Expression issues including divisive speech, identity, voting rights, and Confederate monuments play out in Virginia elections. Twitter expands character limit to 280 for all users in almost all languages. Disney lifts ban on Los Angeles Times at advance film screenings imposed in response to critical coverage after prominent critics from other news organizations say they won’t go either. In “Wrong Answer: How Good Faith Attempts to Address Free Speech and Anti-Semitism on Campus Could Backfire,” PEN America responds to legislative proposals at the state level that are aimed to buttress campus free speech protections. (See Executive Director Suzanne Nossel’s Congressional testimony on how to address anti-Semitism on college campuses) -Dru Menaker, Chief Operating Officer

The most pressing threats and notable goings-on in free expression today


Trumpism Without Trump: A Losing Formula in Swing-State Virginia
Ed Gillespie tried to run in a very narrow lane by embracing some of the most divisive elements of President Trump’s agenda. It was enough to motivate Trump’s supporters in rural parts of the state, but fell far short in Northern Virginia, where the wealthy and well-educated voters who were once reliably Republican continued their march toward becoming solidly Democratic.

Twitter to introduce expanded 280-character tweets for all its users
Twitter’s trial of a 280-character tweet limit is to be universally expanded. The move comes after a limited experiment to see whether a larger character count reduced “cramming” and led to users better expressing themselves.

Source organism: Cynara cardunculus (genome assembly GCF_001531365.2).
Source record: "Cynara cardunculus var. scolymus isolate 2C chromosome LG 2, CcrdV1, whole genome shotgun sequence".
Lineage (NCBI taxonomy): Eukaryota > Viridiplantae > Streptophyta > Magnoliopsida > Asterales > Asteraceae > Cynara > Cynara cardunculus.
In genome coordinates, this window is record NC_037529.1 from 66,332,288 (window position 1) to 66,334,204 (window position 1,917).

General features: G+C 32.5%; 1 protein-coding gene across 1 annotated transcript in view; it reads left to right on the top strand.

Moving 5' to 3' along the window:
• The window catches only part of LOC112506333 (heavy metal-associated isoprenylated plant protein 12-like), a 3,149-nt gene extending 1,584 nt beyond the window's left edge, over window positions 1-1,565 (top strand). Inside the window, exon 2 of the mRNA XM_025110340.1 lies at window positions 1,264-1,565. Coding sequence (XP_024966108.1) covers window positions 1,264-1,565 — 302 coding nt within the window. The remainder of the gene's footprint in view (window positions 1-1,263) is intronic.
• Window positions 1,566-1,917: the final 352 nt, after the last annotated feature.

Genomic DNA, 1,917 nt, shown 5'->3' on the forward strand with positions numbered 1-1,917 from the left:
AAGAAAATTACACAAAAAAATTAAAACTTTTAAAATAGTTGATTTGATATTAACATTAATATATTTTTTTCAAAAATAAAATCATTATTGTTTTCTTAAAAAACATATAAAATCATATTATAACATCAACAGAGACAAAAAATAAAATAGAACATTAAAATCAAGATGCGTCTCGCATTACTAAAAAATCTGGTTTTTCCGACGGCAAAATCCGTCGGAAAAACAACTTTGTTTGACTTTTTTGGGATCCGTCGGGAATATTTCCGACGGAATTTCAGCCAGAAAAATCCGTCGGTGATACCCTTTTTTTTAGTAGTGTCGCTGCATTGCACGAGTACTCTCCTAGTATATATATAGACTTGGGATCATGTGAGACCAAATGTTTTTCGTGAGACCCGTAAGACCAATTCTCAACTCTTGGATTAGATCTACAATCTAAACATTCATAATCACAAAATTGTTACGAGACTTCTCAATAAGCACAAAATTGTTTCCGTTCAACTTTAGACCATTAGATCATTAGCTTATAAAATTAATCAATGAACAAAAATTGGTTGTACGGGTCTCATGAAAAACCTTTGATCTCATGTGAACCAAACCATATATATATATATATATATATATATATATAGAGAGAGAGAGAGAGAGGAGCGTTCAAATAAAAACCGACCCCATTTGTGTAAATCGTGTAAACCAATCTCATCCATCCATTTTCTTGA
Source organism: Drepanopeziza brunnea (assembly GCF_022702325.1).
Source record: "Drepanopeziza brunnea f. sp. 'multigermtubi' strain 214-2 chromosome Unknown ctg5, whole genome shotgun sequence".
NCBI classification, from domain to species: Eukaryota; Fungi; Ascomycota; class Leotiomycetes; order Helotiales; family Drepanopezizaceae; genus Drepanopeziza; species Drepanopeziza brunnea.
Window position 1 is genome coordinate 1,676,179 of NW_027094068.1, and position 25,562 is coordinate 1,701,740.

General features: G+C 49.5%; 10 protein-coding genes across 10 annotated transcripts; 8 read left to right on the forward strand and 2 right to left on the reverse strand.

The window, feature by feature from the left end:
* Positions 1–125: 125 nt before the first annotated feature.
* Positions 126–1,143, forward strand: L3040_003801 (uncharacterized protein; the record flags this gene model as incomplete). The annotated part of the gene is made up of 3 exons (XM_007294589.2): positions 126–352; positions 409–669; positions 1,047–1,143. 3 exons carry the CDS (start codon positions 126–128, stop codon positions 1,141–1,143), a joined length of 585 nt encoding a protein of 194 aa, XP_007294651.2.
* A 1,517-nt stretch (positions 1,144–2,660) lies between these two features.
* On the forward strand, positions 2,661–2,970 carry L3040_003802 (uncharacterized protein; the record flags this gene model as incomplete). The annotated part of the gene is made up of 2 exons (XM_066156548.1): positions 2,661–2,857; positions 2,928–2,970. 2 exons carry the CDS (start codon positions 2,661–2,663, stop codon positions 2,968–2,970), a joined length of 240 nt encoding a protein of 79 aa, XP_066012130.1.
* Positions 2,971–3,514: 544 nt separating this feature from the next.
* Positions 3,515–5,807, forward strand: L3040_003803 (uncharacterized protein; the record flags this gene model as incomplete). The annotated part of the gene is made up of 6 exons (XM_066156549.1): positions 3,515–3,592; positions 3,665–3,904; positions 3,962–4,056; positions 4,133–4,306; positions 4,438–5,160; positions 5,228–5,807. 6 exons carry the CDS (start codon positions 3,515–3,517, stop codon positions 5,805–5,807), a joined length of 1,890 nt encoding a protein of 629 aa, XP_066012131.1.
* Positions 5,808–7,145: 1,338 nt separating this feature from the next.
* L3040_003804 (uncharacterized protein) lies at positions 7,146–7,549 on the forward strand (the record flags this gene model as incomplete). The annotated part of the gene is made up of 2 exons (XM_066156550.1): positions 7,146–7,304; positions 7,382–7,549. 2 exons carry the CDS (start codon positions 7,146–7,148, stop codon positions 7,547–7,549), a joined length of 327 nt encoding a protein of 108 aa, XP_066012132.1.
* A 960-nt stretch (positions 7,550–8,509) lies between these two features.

Disney Backs Off L.A. Times Ban Following Backlash
Disney, facing backlash, is backing off an earlier ban of sorts against the Los Angeles Times. The conglomerate is still upset about what it considered a biased story critical of taxpayer money going to Disneyland in Anaheim, but it is now rescinding a directive that had shut out L.A. Times reporters from its movie screenings.

How to Define Prejudice
At a hearing of the House of Representatives Judiciary Committee, some panelists depicted the Education Department as floundering without a definition with which to consider cases of harassment toward Jewish students.


An Afghan TV network was attacked. Its wounded anchor went back on the air with his hands bandaged
When Shamshad TV resumed broadcasting, Parwiz Safi sat at the anchor’s desk, his hands bandaged from injuries he suffered in the attack. The broadcast struck a courageous note on a day that was otherwise disheartening: militants once again managed to penetrate central Kabul’s increasingly patchy veneer of security to strike at a symbol of openness and free expression.

Chinese dissident writer Yang Tongyan dies on medical parole
Writer Yang Tongyan, veteran Chinese dissident who had nearly completed a 12-year prison sentence for “subversion,” has died on medical parole—nearly three months after having surgery on August 23 to remove a brain tumor.

In authoritarian China, Trump’s love of free expression on Twitter is put to the test
In China, foreigners are generally still able to tweet via their cellphones, and Trump is expected to continue his daily dose of high-octane missives over the three-day state visit, but it’s what he might chose not to say that could send a more subtle but equally important message.

U.K. regulator invited Media Matters to testify at hearing for 21st Century Fox, Sky deal
It’s the first time Media Matters was invited by British regulators to speak to them regarding the proposed deal. The Washington D.C.-based group did not testify in an earlier investigation into the deal conducted by another British media regulator, Ofcom. Media Matters only sent in submissions that detailed their concerns.

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